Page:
I retired from the CIA’s Directorate of Operations (DO), in the fall of 1992. In 2000 I was asked if I would consider returning to the DO to help train new hires in clandestine tradecraft… because, as the rumor went, George Junior had come into the office of the US Presidency expecting a certain amount of intelligence like what he knew his Dad had received while in office, and found the CIA lacking. So when he asked Langley for a new emphasis on foreign humint intelligence collection, the CIA’s clandestine corps went out looking for old case officers to help rejuvenate the DO.
To get my Top Secret clearances re-instated the office of security had to do a full background investigation that included a couple of polygraphs, which took some time. So my first day back – as ironic as it may seem – was Tuesday September 11, 2001.
I was getting a security briefing in the basement of the CIA Hqs building at Langley, Virginia when the first jet hit the Twin Towers in NYC.
Two week later Fred B., another annuitant asked back, and I were sent over to the clandestine corps employment office to help interview job applicants. We had come into the CIA at the same time, Fred and I, 30 years before and had commuted down to the farm for our intelligence ops training together.
It was a time before the anthrax scare and applications to the CIA were mailed in, usually in manila envelopes. When we walked into the small bay area of the employment office, all around us were piles of manila enveloped applications on people’s desk, some two/three feet deep. Hundreds and hundreds of applications. More than the small staff could possibly manage. They were over-whelmed.
Beth was the deputy in the office and she met us near the door as we came in saying something to the effect that it had been a tsunami of applications since the 9/11 attacks, from Americans of every stripe who were volunteering to come to work CIA intelligence ops – from universities, Wall Street, Kansas farms, prisons, other gov’t agencies, commercial pilots, bankers, military, ex-military – WW II vets even. She pointed us towards two adjourning desks near her office and in short order Fred and I had stacks and stacks of envelopes in front of us that Beth asked us to review in an effort to identify people who had Agency potential.
I probably spent 20 minutes on the first application on the top of the nearest pile, reading the covering letter about how this person had been deeply affected by the 9/11 attacks and wanted to join efforts to fight the deadly terrorism menace to our great country. Wanted to go to the front lines, where ever they were, to protect America. And I then read every entry on that person’s application that included attached citations and awards he had received in his life.
For the next 6 years I worked off and on in the clandestine corps employment office, screening other applications, doing phone interviews, giving presentations on DO jobs and responsibilities, then personal interviews # 1 and in the latter years, the # 2 interview – the final step towards clandestine corps employment. I worked in Washington, DC, spending some of that time in the northeast, and then up and down the west coast.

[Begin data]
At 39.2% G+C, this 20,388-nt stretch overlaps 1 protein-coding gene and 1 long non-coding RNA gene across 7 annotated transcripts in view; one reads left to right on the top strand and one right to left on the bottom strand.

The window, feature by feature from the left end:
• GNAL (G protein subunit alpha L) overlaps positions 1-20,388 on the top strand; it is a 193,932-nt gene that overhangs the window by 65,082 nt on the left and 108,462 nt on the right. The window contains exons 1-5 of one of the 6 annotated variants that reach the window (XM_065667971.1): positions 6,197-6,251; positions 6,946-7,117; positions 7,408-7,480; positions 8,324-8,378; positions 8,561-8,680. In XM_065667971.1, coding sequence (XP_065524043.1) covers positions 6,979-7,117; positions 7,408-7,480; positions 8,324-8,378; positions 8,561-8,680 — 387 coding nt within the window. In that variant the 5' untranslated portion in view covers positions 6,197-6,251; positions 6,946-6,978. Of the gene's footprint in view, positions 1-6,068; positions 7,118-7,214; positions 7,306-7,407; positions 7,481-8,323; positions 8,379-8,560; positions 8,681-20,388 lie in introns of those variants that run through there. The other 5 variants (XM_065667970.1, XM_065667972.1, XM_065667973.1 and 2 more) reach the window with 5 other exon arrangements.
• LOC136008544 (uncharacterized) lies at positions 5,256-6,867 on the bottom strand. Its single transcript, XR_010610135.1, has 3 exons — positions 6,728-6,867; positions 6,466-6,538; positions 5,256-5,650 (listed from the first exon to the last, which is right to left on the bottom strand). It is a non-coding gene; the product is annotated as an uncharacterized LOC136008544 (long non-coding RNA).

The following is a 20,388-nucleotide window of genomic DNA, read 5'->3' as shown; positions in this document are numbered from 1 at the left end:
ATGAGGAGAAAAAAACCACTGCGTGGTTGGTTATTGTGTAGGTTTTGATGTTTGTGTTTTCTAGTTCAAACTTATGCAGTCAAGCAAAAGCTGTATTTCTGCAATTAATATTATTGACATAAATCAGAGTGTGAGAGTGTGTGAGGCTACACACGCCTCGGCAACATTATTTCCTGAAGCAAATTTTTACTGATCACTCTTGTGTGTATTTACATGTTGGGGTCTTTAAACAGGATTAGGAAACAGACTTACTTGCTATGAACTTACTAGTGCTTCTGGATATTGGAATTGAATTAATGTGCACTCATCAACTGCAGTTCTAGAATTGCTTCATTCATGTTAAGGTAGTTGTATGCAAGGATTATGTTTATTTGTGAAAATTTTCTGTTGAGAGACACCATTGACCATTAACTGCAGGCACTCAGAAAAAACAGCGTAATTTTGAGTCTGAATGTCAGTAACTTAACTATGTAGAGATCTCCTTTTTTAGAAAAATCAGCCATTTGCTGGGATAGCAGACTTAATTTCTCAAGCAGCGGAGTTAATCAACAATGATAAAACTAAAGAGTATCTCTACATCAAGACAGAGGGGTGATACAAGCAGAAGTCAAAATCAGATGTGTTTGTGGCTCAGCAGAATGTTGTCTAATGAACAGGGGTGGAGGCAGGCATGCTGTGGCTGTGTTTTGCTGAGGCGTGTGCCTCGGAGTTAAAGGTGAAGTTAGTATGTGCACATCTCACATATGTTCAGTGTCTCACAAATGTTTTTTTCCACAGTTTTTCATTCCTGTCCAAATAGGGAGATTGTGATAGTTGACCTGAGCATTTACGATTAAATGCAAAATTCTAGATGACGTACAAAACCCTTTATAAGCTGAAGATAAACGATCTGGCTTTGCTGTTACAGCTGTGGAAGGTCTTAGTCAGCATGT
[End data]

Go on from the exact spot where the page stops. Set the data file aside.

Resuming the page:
Altogether I handled thousands of applications.
And I have these thoughts.
While I spent maybe 20 minutes on the first application I reviewed, after a while I could do the same thorough job in 20 seconds – 2 applications reviewed a minute on average. The the CIA clandestine corps employment office had redundancy built in the initial review process so that well qualified people didn’t just get overlooked by one person, still many of the applications were rejected up front.
The agency eventually went to a system of accepting application only through a portal on its cia.gov web site, which necessarily kept the fluff down in application packages, but still the couple of applications reviewed a minute probably still held for people doing the initial screening.
This is my advice for people applying for a job in a competitive market or to an organization that is very selective about the people it hires:
1) If you are recently out of school, never submit more than a one page resume. After a while things like captain of the debate team that took states honors or all conference offensive guard, looks like “I was Mickey Mouse in the Easter Parade” to the computer-weary HR screener.
2) Whatever you put down, make sure of your spelling and your grammar and your formatting. The first misspelled word and your application is trashed.
3) Keep your covering letter short. “Attached resume is for your consideration to fill…”
4) On the resume, put a tailored Mission Statement for each job application. Do not shotgun resumes into the job market; you have more of a chance to win the lottery. On pre-formatted applications there should be some place for you to explain your interest. Spend time on this.